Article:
had all his men working hard and Blue and White safe throughout the
every man has shown to perfection contest. The opponents made numerous errors, but they managed to keep
during the past week.
a litle bit ahead.
It loks as it Bill Gess will be able just inning was the fifth,The which five
to account for two if not three firsts big
and Captain Ted Creech should surely runs were scored. Kentucky Gaston,
annex the javelin heave. In West the bore down, and
Blue and White has a rather smart
pole vaulter and broad jump man.
.These four men copped all of Ken-
tucky's points against Vandy and
should be Coach Brady's mainstay for
Kentucky has formidable representatives in all the other events and
should be able to show up much better against the Volunteers than they
did with the Commodores
evenings at 4985. Susie Johns. Adv.
Illinois Rained Out
Three meals served, on the
pus, every school day. Open
noons for sandwiches,- milk,
olate, coffee, ice cream and candy.
"Can you give me an idea of the
qualities I should have?" you' ask.
"You can't hope for success in any
kind of engineering," Mr. Hammond
says, unless you have a genuine
interest in the working of natural
laws. If studying those laws bores
you, keep out of engineering.
"Then you must be curious. Some
of the happiest hours I've spent have
been those when I've gone out of my
way to trajhp over rough country examining geological formations.
"You must have imagination be
able to see a thing before it exists;
you must be as much a dreamer as
any poet or philosopher, with the
practical ability to make your dreams
come true. You must be an accurate
thinker, and an honest one; you can't
juggle with the forces of nature; if
a man misleads himself or others, he
won't succeed in engineering.
"Speaking of the value of honesty
in engineering, I once offered a man
an important position just on the
strength of his honesty, his sterling
character. When I was in charge of
the mining operations of the Consoli- -
going to be
all rig121 f
I wrote and told him that I had this
position to offer; that I had thought
of him because I knew just the square
sort of a boy he had been; that I'd
give him the position if he had the
technical qualifications, and that I'd
leave it to his judgment as to whether
or not he had them.
"He decided that he had them and
came on to South Africa and became
one of my trustworthy
Some years afterward when I had
charge of the Guggenheim Explora
tion Company's mines, I sent for him
and offered him another important
position. After my resignation from
that company, he became the consult
ing engineer. Not only has he made
good as an engineer, but he has been
most successful in a financial way,
And his first big chance came because
of that boyhood honesty of his hon
esty in the broad sense.
"But let's get on with the other
qualities of an engineer.
From Strong Start to Sure Finish
"You must like to create whether
you are civil engineer building a road
across a continent, or a marine engineer desiging a new engine for a ship,
first; Johnston, Kentucky, second;
Hawkins, Massie, third. Time, :56.
Kentucky, first; Maxon, Kentucky,
Kentucky, first; Bomer, Massie, second; McDowell, Massie, third. Time,
first; Bower, and L. Rhodemeyre, of
Massie and Kentucky, tied for second.
Distance, 20 feet, 5 2 inches.
first; Wigglesworth, Kentucky, second. Height, 5 feet, 6 inches.
One mile run C. Rohodemyre, Ken
tucky, first; Jewell, Massie, second;
Bird, Kentucky, third. Time, :53
first; Wigglesworth, Kentucky, second; Maxon, Massie, third. Time,
L. C. Rhodemyre, of
Kentucky, first; Wigglesworth, Ken
tucky, second; Maxson, of Massie,
third. Height 10 feet, 6 inches.
Crame, Massie, first;
Hawkins, Massie, second; Rhodemyre,
Kentucky, third. Distance, 34 feet.
Discuss throw L. Rhodemyre, Ken
tucky, first; McLane, Kentucky, sec
ond; McDowell, Massie, third. Dis
tance, 90 feet, 1 inch.
relay Kentucky (Inman,
The track team of Vanderbilt Uni
versity defeated the Wildcats of the
University by the
84 2 to 32 2 in the first track
meet of the 1027 season on Stoll field
Vanderbilt, with a well rounded
team, won 10 first places, tied one,
and took off three second places. Kentucky won but three first places, tied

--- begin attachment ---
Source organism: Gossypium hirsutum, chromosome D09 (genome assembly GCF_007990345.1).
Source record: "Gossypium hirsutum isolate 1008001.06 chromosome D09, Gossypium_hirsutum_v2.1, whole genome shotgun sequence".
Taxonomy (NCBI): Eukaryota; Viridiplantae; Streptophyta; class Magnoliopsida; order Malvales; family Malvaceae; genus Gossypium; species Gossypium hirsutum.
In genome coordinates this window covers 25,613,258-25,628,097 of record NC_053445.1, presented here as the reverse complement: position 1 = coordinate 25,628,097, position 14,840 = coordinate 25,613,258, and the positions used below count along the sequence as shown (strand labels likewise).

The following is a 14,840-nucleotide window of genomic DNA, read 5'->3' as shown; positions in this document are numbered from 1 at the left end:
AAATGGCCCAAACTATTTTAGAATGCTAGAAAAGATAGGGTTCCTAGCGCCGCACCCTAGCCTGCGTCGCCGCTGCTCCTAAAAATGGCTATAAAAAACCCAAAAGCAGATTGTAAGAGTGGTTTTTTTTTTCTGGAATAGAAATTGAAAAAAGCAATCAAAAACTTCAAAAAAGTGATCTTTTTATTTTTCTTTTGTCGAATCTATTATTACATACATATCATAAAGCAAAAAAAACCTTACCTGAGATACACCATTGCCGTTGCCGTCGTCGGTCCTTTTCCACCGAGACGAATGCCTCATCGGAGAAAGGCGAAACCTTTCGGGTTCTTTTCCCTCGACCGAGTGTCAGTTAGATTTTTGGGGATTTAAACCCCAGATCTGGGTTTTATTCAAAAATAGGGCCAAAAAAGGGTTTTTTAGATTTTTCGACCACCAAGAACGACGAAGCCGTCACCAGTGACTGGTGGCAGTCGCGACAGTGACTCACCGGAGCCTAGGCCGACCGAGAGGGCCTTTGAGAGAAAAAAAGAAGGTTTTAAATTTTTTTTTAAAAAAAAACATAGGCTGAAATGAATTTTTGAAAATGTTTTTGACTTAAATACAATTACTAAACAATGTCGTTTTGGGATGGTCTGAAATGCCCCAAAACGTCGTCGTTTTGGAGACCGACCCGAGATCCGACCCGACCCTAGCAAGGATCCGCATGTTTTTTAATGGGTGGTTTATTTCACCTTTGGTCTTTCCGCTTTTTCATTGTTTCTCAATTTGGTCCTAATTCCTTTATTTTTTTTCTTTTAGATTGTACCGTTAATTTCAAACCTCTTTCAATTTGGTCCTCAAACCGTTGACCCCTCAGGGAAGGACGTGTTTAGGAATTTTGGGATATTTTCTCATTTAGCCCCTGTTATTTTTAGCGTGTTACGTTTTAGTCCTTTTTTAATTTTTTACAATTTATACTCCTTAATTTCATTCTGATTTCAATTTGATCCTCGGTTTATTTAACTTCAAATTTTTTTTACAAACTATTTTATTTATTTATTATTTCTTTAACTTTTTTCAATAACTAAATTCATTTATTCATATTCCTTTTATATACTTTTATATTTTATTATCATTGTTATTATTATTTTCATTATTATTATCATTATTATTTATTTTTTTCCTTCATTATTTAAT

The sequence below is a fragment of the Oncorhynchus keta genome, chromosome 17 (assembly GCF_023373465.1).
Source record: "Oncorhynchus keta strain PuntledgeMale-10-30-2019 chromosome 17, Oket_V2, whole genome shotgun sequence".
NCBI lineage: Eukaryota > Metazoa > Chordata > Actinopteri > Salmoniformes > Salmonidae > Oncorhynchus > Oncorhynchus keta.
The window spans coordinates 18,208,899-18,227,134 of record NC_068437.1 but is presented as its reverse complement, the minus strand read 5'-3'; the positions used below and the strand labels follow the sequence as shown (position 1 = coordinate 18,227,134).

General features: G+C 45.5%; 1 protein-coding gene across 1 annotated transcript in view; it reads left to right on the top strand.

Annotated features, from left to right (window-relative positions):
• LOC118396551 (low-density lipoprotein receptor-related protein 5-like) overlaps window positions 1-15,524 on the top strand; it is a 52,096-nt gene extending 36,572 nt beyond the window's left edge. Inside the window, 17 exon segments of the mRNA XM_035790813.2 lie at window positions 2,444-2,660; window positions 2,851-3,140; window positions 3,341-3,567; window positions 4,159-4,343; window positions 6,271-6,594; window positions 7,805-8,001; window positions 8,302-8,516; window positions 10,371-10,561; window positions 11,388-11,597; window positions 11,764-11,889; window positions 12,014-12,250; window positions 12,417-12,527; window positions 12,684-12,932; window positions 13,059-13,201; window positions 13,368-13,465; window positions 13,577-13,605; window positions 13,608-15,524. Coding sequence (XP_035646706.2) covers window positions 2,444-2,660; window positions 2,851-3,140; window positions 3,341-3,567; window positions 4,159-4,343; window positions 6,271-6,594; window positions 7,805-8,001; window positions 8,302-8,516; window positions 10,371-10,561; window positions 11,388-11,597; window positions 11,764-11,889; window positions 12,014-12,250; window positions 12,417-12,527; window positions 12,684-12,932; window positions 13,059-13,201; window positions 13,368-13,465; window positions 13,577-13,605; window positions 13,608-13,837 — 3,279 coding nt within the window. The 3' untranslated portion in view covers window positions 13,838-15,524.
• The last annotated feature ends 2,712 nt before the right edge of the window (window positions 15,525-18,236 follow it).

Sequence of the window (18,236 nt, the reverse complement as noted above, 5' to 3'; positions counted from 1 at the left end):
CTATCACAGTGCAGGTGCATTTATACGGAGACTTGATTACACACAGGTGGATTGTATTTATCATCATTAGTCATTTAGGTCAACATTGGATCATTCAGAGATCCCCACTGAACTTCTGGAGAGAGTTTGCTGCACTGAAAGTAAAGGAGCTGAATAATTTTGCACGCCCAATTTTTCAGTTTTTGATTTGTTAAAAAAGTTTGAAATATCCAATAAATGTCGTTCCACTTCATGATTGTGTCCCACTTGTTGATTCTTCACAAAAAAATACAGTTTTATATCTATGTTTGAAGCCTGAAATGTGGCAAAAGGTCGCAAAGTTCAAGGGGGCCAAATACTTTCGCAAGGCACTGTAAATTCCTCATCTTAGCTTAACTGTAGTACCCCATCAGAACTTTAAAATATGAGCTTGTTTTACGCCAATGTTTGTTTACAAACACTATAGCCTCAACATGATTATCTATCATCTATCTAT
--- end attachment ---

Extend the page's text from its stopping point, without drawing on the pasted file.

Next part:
one, and carried away honors in four
Bill Gess was Kentucky's star, winning easily in the
in the half mile run, the respective
being 52 seconds and 2:03, very
remarkable performances when the
poor condition of the track is considered.
Ted Creech experienced little trouble in the javelin throw with a heave
of 157 feet. West, of Kentucky, tied
for first place in the pole vault with
Nance, of Vanderbilt. West was second to Applegate of Vanderbilt on
the broad jump.
Chesney, of Vanderbilt, was high
point man of the day, taking first in
both of the sprint events and running
on the victorious relay team. Wilson,
his teammate, was also a double winner, with first in the mile and two
Officials of the meet were: Hinton,
of Yale; Peak, Heber,vand Brower, all
of Kentucky, and Mountjoy, of Centre.
Chesney, Vanderbilt, first; Nance, Vnaderbilt, second.
Chesney, Vanderbilt, first; Bailey, Vanderbilt, second.
or a mining engineer developing
copper mine that will turn a barren
waste into a prosperous community.
And you must have resourcefulness;
you must be able to get results even
if conditions are not favorable."
As a check on your listening, you
sum up those essential qualities: "To
make a successful engineer, then, I
must be curious, I must have imagination, I must be an accurate thinker,
I must be unfailingly honest, I must
like to create, I must be ingenious,
Mr. Hammond nods. "All that. Bet
ter add initiative, too. The engineer
must be ready to start things, ready
to go ahead.
"Of course, comparatively few men
are strong in every one of these
qualities, but most successful engineers are strong in the majority of
them and not altogether lacking in
You're not sure how many of the
essential qualities you have. But just
for the time being, youU cheerfully
assume that you're the right sort to
make a whiz of an engineer, and find
out about the education needed.
"You were graduated from Yale,
weren t you, and then you studied
mining abroad?" you say to Mr,
I studied at the Royal
of Mines at Freiberg, Saxony; but in these days a young man
doesn't need to go abroad for an en- "Yes.
(CONTINUED ON PAGE SEVEN)
Hunter, Vanderbilt, second.
Gess, Kentucky, first;
Courtney, Vanderbilt, second.
Mile run Wilson, Vanderbilt, first;
Griffin, Kentucky, second. Time 4:50.
Two mile run Wilson, Vanderbilt,
first? Elliott, Kentucky, second. Time
James, Vanderbilt, first;
Cecil, Vanderbilt, second.
hurdle West, Vanderbilt,
first; Smith, Vanderbilt, second. Time
hurdles Nance, Vanderbilt,
first; Smith, Vanderbilt, second. Time
Relay, one mile Vanderbilt, first;
Applegate, VanderBroad jump
bilt, first; West, Kentucky, sceond.
Distance, 20 feet, 6 inches.
West, Kentucky, and
Nance, Vanderbilt, tied for first.
Height, 10 feet 3 inches.
first; Roberts, Kentucky, and Ewing,
Vanderbilt, tied for second. Height,
5 feet 8 inches.
Javelin Creech, Kentucky, first;
King, Kentucky, second. Distance,
Discus James, Vanderbilt, first;
Cecil, Vanderbilt, second. Distance,
118 feet 6 inches.